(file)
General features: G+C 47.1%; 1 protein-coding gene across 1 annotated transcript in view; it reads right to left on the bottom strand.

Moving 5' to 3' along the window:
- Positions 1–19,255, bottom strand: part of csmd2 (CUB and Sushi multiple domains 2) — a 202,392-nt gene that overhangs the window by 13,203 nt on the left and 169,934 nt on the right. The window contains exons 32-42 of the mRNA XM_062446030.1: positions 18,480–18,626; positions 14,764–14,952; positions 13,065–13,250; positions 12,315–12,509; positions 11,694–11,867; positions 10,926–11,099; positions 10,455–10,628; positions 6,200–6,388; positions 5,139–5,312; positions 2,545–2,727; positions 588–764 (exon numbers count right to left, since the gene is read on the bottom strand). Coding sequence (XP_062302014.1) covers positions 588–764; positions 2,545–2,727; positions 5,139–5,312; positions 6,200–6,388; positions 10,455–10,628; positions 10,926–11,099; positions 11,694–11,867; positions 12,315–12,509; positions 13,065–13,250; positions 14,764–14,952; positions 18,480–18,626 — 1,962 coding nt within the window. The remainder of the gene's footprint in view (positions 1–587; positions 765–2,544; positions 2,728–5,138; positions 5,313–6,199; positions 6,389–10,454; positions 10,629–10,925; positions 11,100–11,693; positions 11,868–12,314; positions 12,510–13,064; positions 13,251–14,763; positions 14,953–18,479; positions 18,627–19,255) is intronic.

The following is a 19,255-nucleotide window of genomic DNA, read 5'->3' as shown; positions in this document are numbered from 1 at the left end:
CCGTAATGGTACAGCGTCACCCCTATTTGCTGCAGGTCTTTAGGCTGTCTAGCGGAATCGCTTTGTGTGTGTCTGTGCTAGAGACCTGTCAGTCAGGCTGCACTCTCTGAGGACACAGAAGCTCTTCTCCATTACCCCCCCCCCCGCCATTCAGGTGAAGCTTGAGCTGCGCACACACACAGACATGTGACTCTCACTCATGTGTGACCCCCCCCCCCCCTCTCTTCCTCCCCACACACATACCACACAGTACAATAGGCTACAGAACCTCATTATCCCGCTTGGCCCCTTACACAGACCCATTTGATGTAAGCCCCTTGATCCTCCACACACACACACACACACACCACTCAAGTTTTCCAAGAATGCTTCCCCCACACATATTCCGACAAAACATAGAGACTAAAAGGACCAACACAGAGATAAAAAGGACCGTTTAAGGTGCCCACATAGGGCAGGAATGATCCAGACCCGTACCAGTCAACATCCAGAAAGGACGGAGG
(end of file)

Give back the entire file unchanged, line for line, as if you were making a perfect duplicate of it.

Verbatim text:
General features: G+C 47.1%; 1 protein-coding gene across 1 annotated transcript in view; it reads right to left on the bottom strand.

Moving 5' to 3' along the window:
- Positions 1–19,255, bottom strand: part of csmd2 (CUB and Sushi multiple domains 2) — a 202,392-nt gene that overhangs the window by 13,203 nt on the left and 169,934 nt on the right. The window contains exons 32-42 of the mRNA XM_062446030.1: positions 18,480–18,626; positions 14,764–14,952; positions 13,065–13,250; positions 12,315–12,509; positions 11,694–11,867; positions 10,926–11,099; positions 10,455–10,628; positions 6,200–6,388; positions 5,139–5,312; positions 2,545–2,727; positions 588–764 (exon numbers count right to left, since the gene is read on the bottom strand). Coding sequence (XP_062302014.1) covers positions 588–764; positions 2,545–2,727; positions 5,139–5,312; positions 6,200–6,388; positions 10,455–10,628; positions 10,926–11,099; positions 11,694–11,867; positions 12,315–12,509; positions 13,065–13,250; positions 14,764–14,952; positions 18,480–18,626 — 1,962 coding nt within the window. The remainder of the gene's footprint in view (positions 1–587; positions 765–2,544; positions 2,728–5,138; positions 5,313–6,199; positions 6,389–10,454; positions 10,629–10,925; positions 11,100–11,693; positions 11,868–12,314; positions 12,510–13,064; positions 13,251–14,763; positions 14,953–18,479; positions 18,627–19,255) is intronic.

The following is a 19,255-nucleotide window of genomic DNA, read 5'->3' as shown; positions in this document are numbered from 1 at the left end:
CCGTAATGGTACAGCGTCACCCCTATTTGCTGCAGGTCTTTAGGCTGTCTAGCGGAATCGCTTTGTGTGTGTCTGTGCTAGAGACCTGTCAGTCAGGCTGCACTCTCTGAGGACACAGAAGCTCTTCTCCATTACCCCCCCCCCCGCCATTCAGGTGAAGCTTGAGCTGCGCACACACACAGACATGTGACTCTCACTCATGTGTGACCCCCCCCCCCCCTCTCTTCCTCCCCACACACATACCACACAGTACAATAGGCTACAGAACCTCATTATCCCGCTTGGCCCCTTACACAGACCCATTTGATGTAAGCCCCTTGATCCTCCACACACACACACACACACACCACTCAAGTTTTCCAAGAATGCTTCCCCCACACATATTCCGACAAAACATAGAGACTAAAAGGACCAACACAGAGATAAAAAGGACCGTTTAAGGTGCCCACATAGGGCAGGAATGATCCAGACCCGTACCAGTCAACATCCAGAAAGGACGGAGG